* I do a lot of deer hunting, we make our own sausage and I was able to sugar cure and smoke 2 deer hams that LORDY turned out good. Tastes like a gourmet ham, I couldn't believe it turned out so good. I have 4 more in the freezer and deer season isn't over yet. Plus a wild hog ham would be really good too. I have several rabbits in the freezer as well. Meatwise I am set on greenlight!

    *have been making my own sourdough bread this year, the starter just keeps going, and its relatively easy, altho more timeconsuming that buying it.

    *Put up tons of blackeyed peas and corn, this stuff freezes real well. And potatoes last a long time in a cool dark place.

    Things I have to learn yet:
    *How to can tomatoes
    *I will really miss cheese, and do not have any goats or cows, altho I am toying with getting a milk goat maybe...lots of stuff to learn there.
    *I havent lost my mind, I will still buy beer at the store, no sense in going CRAZY with this.

    I apologize for this getting way off subject. The bottom line is I have to get my coop in order before any of it comes to pass. I am thinking I can start "The Experiment" in the summer when the chickens are laying...which, like I said, still do not even exist.

    I want to get a website going to track and publish my attempt.
  7. Nerdicus

    Nerdicus In the Brooder

    That's totally awesome! You may want to consider finding a nearby member of your community who has cows or goats but needs eggs or produce and figure out a trade. I think a very big part of making green life work is working with your neighbors.
  8. mamaKate

    mamaKate Songster

    Sep 9, 2008
    SE MO
    I am totally on board with this line of thought. [​IMG] My garden gets a little bigger every year, and next year I'm adding chickens. I live on a medium sized lot in town, so I won't be taking things as far as you will; I probably wouldn't anyway( no chocolate? God forbid! [​IMG] ). lol I have cut way back on the amount of trash I generate and I've always aimed toward home made everything. Not just food, anything I can make/do myself I usually do. I'll be using a modified tractor, with the ladies in a moveable pen during the day and securely put up at night.
  9. We built a greenhouse from some free glass inserts (from a window factory). Two of the walls are glass and two are wood. If we wanted to, we could turn one side into a chicken coop by adding some chicken wire walls. We have already built a small brooder in that corner. As the chicks grow, we open up the brooder. By then, the shelves on the window'd side are empty of the spring seedlings and the young chickens can use the entire greenhouse as a chicken coop until they are old enough to live with the adults. As they grow, we move them over to the chicken yard, clean out the greenhouse/brooder and get it ready for next year.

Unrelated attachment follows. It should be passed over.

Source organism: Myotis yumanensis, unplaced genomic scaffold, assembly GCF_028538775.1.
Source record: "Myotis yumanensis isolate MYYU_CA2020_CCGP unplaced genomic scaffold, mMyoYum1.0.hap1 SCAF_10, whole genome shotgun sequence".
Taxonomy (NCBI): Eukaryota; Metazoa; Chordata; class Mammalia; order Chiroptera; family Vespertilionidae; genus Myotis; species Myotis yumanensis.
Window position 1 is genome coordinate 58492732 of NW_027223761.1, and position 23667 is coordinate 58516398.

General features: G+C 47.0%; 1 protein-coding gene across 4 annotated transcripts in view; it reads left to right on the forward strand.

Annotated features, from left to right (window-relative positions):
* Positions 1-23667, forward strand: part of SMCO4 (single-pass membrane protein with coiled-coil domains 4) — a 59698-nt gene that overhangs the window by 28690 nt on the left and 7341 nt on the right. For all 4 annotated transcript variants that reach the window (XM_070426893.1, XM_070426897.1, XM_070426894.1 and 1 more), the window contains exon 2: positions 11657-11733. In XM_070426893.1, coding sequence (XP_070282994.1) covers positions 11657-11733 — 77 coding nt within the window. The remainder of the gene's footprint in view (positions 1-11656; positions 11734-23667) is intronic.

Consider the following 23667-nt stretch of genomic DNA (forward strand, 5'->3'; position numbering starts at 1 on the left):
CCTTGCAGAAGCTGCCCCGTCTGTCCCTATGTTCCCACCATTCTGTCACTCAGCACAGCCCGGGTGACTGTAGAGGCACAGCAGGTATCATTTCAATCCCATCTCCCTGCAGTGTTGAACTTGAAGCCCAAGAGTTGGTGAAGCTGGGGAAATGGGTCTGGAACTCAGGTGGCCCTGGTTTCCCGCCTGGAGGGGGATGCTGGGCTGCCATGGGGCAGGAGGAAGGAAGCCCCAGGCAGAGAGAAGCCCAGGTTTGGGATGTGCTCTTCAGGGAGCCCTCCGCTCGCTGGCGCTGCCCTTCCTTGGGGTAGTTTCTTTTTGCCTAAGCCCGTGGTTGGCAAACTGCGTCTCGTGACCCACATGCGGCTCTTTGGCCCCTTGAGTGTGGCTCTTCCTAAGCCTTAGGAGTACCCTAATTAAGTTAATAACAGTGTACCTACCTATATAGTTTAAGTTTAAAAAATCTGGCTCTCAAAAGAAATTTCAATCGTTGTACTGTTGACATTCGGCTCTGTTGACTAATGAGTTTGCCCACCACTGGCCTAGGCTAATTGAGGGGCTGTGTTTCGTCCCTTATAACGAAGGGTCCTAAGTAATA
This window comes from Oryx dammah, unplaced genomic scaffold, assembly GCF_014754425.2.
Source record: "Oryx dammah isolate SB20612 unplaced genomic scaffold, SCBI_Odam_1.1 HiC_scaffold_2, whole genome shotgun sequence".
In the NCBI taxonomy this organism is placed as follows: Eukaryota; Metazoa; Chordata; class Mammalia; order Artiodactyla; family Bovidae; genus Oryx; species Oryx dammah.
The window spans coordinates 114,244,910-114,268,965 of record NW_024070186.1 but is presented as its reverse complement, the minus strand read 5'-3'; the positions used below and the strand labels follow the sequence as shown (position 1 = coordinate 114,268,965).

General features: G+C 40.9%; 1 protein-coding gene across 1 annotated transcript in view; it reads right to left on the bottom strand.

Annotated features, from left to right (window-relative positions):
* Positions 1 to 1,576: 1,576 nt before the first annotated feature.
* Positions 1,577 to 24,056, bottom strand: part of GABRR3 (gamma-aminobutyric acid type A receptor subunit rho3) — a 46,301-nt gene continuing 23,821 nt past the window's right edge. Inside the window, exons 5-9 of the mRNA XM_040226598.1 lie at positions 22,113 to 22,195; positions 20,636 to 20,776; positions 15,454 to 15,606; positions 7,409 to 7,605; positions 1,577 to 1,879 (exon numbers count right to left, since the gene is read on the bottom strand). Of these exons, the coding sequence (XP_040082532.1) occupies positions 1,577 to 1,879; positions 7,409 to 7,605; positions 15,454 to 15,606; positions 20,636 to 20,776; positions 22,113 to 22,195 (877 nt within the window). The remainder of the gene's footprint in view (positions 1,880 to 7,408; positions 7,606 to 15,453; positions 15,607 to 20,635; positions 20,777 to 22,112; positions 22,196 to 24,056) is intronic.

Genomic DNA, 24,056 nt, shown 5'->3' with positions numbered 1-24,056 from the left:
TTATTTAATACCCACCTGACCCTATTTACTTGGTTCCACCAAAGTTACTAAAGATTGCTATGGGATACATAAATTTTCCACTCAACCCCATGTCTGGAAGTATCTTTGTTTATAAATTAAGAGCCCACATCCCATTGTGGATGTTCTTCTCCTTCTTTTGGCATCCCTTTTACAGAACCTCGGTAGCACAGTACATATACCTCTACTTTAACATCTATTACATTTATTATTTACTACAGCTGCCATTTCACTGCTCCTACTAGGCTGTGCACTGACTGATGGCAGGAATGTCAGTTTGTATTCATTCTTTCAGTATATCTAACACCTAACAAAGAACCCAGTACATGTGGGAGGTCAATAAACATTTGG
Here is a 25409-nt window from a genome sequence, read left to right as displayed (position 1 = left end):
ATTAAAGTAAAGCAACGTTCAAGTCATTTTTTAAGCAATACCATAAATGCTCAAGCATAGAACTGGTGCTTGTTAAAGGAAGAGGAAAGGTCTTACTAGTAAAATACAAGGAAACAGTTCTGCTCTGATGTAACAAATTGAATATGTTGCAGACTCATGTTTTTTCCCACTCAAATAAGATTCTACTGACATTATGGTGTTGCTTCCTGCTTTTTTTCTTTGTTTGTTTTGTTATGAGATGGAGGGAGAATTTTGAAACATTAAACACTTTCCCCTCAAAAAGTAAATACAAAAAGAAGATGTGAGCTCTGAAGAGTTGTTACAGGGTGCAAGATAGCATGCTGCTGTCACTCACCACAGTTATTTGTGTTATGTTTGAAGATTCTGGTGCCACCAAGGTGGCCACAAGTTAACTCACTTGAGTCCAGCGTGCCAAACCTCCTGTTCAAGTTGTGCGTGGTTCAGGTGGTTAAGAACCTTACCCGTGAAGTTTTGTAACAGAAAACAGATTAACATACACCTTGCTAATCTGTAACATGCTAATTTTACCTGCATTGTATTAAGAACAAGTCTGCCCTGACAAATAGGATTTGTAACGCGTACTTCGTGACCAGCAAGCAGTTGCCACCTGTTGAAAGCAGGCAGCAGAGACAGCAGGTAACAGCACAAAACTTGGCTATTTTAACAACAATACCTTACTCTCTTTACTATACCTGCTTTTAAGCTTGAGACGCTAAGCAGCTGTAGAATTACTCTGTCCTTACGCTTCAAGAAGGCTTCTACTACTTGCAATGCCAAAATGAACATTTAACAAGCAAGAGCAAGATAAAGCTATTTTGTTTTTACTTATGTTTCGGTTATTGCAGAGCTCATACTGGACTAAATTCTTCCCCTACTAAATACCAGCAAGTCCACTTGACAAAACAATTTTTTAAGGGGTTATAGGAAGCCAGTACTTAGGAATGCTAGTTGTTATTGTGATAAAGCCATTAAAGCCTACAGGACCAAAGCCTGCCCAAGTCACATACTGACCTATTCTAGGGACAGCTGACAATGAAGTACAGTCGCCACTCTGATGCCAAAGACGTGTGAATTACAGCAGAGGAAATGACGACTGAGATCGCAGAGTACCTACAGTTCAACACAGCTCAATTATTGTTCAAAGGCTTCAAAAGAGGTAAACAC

10. WE have one and it is great. I can not take pics as my camera is still at the shop...long story there. Anyway we used the clear(for sides) and the smoke colored (for roof) ridged hard plastic that you buy at Home Depot or Lowes. Along with 2x2s for lighter weight. Simple to build and light enough that two strong people can move it. Put handles like cabinet handles and it makes it supper simple. The only thing is during the summer it gets HOT, so if you have chickens in it there the top will need a removable tarp anchored with bungies cords to keep it cooler. If you put shaving from your local saw mill in the bottom they will work it in along with their poop and make the best soil for raising tomatoes in. Our saw mill does mostly popular and hard wood there is not cedars cut around here for wood so no worry there. You may need to check and see if they sell or give away their savings. WE get a pickup truck load for 10 bucks used to be 5 but like everything it went up. However, for that price I will not complain as 1 bag of shavings is nearly that. Our is in the shape of a small shed large enough for me(5ft) to walk in with enough room to move around some but not a great deal but plenty big enough for over 50+ tomato plants starting. We have in the middle chicken wire that is covered during the winter months with heavy duty poly (the clear kind) for growing things. Starting seeds in December no later than January. I think we spent just under 200 dollars but for an already made green house it was much more so I felt good about the amount we spent.
    edited... Wow I was tired than I thought sorry for all the typos maybe now it might make sense
    Last edited: Dec 10, 2008

BackYard Chickens is proudly sponsored by: